|Type 99 Instantaneous-Short Delay Nose Fuze - Army|
The Type 99 Nose Fuze - U.S. Designation A-2(c) - is a selectable instantaneous or short delay fuze used on a variety of Japanese Army bomb types in the 100kg class and smaller.
When dropped, an arming wire is withdrawn and the vanes turn, arming the bomb after six revolutions. The wind vane departs after about twelve revolutions.
What remaines is a simple impact striker, retained by a shear wire and creep spring. On impact the striker is forced inward, cutting the wire, compressing the creep spring and piercing the primer.
The primer fires and initiates a delay element. In parallel to that is a moveable flash port that bypasses the delay, if rotated into position via a selctor knob.
The selector knob is manipulated via a telescoping mechanical arm mechanism controlled from the cockpit of the aircraft.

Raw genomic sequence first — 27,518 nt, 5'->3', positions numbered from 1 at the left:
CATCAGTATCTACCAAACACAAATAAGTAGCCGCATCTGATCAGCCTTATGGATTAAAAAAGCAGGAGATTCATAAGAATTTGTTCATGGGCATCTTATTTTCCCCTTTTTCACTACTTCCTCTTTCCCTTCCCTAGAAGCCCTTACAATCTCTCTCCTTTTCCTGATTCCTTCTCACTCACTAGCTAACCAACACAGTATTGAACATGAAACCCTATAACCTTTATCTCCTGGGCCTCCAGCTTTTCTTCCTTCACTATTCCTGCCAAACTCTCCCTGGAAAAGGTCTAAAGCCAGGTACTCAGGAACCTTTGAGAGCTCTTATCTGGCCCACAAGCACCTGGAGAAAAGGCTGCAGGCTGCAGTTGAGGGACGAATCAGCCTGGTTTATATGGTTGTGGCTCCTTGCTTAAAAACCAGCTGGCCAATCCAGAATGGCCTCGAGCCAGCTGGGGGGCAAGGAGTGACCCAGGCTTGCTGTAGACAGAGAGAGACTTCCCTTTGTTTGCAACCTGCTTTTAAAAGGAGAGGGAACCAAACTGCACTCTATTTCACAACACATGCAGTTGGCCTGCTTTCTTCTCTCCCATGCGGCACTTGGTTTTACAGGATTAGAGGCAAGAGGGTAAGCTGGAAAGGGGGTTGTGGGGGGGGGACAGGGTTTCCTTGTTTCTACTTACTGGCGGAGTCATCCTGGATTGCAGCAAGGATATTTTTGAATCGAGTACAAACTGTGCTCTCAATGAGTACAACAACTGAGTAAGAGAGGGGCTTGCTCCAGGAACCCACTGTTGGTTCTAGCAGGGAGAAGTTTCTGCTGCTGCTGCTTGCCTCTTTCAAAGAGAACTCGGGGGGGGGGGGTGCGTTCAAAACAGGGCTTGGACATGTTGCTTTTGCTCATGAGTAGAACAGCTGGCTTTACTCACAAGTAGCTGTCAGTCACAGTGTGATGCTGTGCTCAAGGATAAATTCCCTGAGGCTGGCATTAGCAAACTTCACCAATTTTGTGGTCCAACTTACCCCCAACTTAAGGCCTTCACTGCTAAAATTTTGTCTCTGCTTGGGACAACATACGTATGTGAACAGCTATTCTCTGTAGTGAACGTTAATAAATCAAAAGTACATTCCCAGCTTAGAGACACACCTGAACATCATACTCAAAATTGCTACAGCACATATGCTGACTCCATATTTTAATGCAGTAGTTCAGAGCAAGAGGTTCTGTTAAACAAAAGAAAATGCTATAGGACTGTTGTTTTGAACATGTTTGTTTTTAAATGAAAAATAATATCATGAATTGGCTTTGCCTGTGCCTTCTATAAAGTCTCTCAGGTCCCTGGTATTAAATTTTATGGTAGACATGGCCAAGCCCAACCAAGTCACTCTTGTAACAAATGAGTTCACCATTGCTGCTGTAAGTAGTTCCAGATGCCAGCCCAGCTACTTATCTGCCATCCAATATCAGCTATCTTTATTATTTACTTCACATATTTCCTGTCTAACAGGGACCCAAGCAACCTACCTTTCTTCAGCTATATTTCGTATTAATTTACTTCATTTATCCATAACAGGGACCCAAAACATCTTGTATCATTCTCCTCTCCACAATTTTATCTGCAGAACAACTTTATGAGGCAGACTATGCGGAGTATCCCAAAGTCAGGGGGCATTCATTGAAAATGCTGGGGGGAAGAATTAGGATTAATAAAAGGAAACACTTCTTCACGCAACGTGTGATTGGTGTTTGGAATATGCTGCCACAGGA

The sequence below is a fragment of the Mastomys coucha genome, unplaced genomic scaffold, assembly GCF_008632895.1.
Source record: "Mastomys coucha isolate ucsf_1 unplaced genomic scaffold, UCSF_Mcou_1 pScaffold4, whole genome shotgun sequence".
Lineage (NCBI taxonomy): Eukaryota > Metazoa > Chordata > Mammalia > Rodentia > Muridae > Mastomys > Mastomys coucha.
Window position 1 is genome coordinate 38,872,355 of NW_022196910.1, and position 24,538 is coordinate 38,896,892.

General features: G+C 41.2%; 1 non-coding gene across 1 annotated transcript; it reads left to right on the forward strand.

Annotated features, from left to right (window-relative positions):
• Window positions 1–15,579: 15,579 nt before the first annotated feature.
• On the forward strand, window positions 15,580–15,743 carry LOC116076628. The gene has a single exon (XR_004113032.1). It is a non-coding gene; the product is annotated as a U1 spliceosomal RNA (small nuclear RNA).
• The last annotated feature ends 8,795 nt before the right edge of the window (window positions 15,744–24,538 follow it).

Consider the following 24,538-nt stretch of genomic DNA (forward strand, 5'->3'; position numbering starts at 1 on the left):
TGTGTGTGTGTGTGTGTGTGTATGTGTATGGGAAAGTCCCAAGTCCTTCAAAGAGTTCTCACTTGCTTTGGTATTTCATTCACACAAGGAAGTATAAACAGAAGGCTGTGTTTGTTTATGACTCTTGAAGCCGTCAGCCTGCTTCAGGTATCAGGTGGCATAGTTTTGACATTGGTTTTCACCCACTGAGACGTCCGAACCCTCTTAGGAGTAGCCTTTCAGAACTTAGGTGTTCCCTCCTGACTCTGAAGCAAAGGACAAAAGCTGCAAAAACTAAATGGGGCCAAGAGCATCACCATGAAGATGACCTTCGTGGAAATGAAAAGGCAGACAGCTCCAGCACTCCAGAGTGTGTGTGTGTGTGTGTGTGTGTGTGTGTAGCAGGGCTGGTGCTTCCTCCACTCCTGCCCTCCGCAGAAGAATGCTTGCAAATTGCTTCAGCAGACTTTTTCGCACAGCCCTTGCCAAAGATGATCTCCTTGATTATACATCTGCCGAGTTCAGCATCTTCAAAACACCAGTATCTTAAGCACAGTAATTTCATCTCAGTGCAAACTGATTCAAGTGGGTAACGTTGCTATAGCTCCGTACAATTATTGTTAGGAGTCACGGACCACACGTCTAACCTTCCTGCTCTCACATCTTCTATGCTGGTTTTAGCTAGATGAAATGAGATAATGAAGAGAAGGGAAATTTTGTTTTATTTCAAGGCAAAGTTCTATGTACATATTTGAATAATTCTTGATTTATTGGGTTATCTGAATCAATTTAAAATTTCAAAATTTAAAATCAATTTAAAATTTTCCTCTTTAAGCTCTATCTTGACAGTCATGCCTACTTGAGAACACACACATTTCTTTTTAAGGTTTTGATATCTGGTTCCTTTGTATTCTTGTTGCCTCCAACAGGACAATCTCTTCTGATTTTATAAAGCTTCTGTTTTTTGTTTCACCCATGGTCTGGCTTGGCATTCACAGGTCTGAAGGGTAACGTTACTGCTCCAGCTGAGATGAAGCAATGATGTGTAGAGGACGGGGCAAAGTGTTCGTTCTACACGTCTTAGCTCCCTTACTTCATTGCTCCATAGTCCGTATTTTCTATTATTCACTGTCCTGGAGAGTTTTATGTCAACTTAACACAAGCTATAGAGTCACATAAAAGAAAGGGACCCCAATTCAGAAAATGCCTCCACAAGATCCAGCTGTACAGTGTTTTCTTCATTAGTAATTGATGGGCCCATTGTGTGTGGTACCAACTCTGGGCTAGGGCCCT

There is a knurled jam nut at the base to allow the fuze to be rotated relative to the bomb for correct alignment of the selector and the forked end of the mechanical arm.
| Below is a view of the delay element port (left) and the instantaneous flash port, half-way between select settings.|
At right are the markings found on this fuze. A cross cannon logo for the Osaka Arsenal, with a date of July, Showa 18 (1943).
The selector switch is set at Short Delay setting, with Instantaneous being the vertical mark.
Note the wind vane is at it's maximum height, about 12 revolutions, just prior to where it departs from the fuze assembly.